Although the Class of 2016 came together as strangers from all 50 states and across the globe, there was an overwhelming feeling of home and family as the freshmen were welcomed into the Rice University community during their move to campus Aug. 12.
Move-in day marked the beginning of O-Week, the weeklong orientation program designed to familiarize incoming students with their new campus, residential colleges and classmates. Across campus, cheering and laughter filled the air as O-Week volunteers rushed to arriving cars to greet the freshmen and welcome them like family.
“I think that move-in is always one of the most exciting days, and the way our students welcome the new students is really just absolutely remarkable,” Rice University President David Leebron said. “This is the beginning of a very special year for us. This is our centennial entering class, and it’s going to be a very exciting semester.”
Welcoming the freshmen and their families
Across campus, members of the Rice football team joined O-Week volunteers in welcoming the freshmen and their families. Together they helped move the new students’ belongings into the residential colleges to give the families a chance to say “goodbye” to their children.
“I think it’s great that our players come here to help out,” head football coach David Bailiff said. “I think it’s probably the best gift you can give a parent – having all these students at Rice willing to give them a hand.”
Nick Peterson, a sophomore at Hanszen College, was just one of the volunteers waiting to meet new arrivals and assist with the move-in. He remembers his O-Week experience fondly and cites it as one of the reasons he was interested in being there today.
“Ever since I moved in, I’ve really wanted to take part in this O-Week tradition at Rice,” he said. “It’s just so great. I think it’s probably one of the best things about Rice. And I think it’s wonderful that so many upperclassmen are interested in helping the new students integrate into the college system.”
Although Peterson remembers some feelings of anxiety when rolling up to Hanszen last year, he admitted, “It’s almost like you don’t think about that because there’s so much excitement and everyone is so happy to see you.”
Incoming freshman Jacob Mansfield from Houston was just one of the new Hanszenites greeted by Peterson and the other O-Week advisers and coordinators; he was visibly moved by the warm welcome from his new Hanszen family.
“I love it,” he said. “I’ve really been anticipating O-Week, and I’m looking forward to everything in store for this week.”
Mansfield said he was drawn to Rice because of its location and because it’s “very academically competitive, with lots of things to offer.”
Over at Lovett College, new international students Tommy Bennett from England and Adam Gustafsson from Sweden got their first taste of Rice’s Southern hospitality as they interacted with fellow freshmen and O-Week staff.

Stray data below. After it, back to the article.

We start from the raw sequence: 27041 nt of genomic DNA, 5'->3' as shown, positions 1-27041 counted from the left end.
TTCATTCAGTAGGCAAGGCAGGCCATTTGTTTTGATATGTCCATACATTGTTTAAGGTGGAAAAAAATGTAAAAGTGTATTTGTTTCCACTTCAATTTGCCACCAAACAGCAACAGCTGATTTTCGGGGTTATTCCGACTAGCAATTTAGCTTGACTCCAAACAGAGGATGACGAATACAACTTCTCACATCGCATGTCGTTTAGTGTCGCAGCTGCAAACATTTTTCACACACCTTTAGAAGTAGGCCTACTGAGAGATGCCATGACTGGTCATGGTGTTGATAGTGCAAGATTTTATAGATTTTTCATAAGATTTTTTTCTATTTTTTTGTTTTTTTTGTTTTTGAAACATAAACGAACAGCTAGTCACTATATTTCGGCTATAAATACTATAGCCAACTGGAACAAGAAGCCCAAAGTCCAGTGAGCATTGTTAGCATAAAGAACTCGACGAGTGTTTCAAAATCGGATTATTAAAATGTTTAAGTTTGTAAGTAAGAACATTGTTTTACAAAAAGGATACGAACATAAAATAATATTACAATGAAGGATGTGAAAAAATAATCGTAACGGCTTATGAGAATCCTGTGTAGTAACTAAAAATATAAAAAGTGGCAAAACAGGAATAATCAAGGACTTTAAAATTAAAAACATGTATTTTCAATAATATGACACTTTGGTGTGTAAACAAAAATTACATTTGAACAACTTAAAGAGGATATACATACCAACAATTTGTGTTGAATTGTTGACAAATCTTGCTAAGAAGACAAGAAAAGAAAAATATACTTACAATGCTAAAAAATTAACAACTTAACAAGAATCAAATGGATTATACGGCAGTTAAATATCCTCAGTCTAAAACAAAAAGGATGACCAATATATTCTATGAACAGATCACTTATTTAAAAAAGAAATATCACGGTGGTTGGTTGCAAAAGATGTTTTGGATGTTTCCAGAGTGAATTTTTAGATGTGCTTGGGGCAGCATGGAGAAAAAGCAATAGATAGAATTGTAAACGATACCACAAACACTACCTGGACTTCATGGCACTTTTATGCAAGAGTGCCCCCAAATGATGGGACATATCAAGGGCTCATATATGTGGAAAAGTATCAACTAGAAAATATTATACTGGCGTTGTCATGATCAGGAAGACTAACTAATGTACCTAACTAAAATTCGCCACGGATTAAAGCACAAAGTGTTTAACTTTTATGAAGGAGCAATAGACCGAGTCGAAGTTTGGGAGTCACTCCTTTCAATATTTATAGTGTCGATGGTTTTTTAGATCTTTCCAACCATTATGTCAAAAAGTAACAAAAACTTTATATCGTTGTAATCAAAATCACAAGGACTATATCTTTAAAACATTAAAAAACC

“I’m really enjoying it,” Bennett said. “I keep saying to Adam how friendly everyone is. We’ve been all around campus and everyone stops to say hello. It’s not like this in England. It’s just really pleasant to be here — everyone’s really friendly.”
Both Bennett and Gustafsson came to campus to play for the Rice Owls tennis team and expressed their gratitude to everyone for making them feel so welcome. “We’re having a great time,” Gustafsson said.
Next door at Will Rice, freshmen and parents alike were feeling the love, including Ayush Narayan of Monroe, La., and his mother, Sushma Krishnamurthy.
Narayan said he chose Rice for its outstanding reputation in chemistry and computer science, and his mom was thrilled with the warm reception when he arrived.
“He loves it already,” Krishnamurthy said. “We’d heard all about Rice’s O-Week, but it’s quite another thing to experience it in person. He really feels like he belongs and looks happy.”
Nandu Raghuram, father of Baker College freshman Anjali Raghuram, was equally pleased with his daughter’s decision to attend Rice.
“We are Texans, and I think Rice is the best in Texas, and of course, best in the country and well known in the world, too,” said the Amarillo resident.
All in the family
As the freshmen were welcomed into their residential college families, a handful of students were joining their actual family members on the Rice campus, including McMurtry College freshman Jenny Walker.
“My sister goes here, so she pretty much convinced me that it was the perfect place to be,” said the New Jersey native.
Baker College freshman Funso Fagbongbe from Mobile, Ala., remembers the warm welcome his brother received as an incoming freshman at Rice, and he said that the university’s culture, along with its size and academic reputation, were major factors in his decision to attend. “Rice is the perfect size – not too large or too small,” he said. “I just feel like I’m really going to enjoy my time here.”
Identical twins Audrey and Chrissy Wassef from Clear Lake, Texas, made the decision to attend Rice together after applying to several different colleges. “We were pretty sure we were going to come to the same place,” Audrey said.
“We came because it’s a nice location and a good balance of academics and athletics, since we’re on the Rice cross country team,” Chrissy said.
Like their fellow freshmen, the new McMurtry College students immediately felt at ease in their new surroundings.
“Everyone was really welcoming, and people knew our names right away,” Audrey said. “It made us feel right at home.”
Dean of Undergraduates John Hutchison credited the day’s success with “the great organization” by the O-Week volunteers. “Everything has run like clockwork, and instead of feeling stressed out, everyone’s excited and the students are already starting to feel at home,” he said.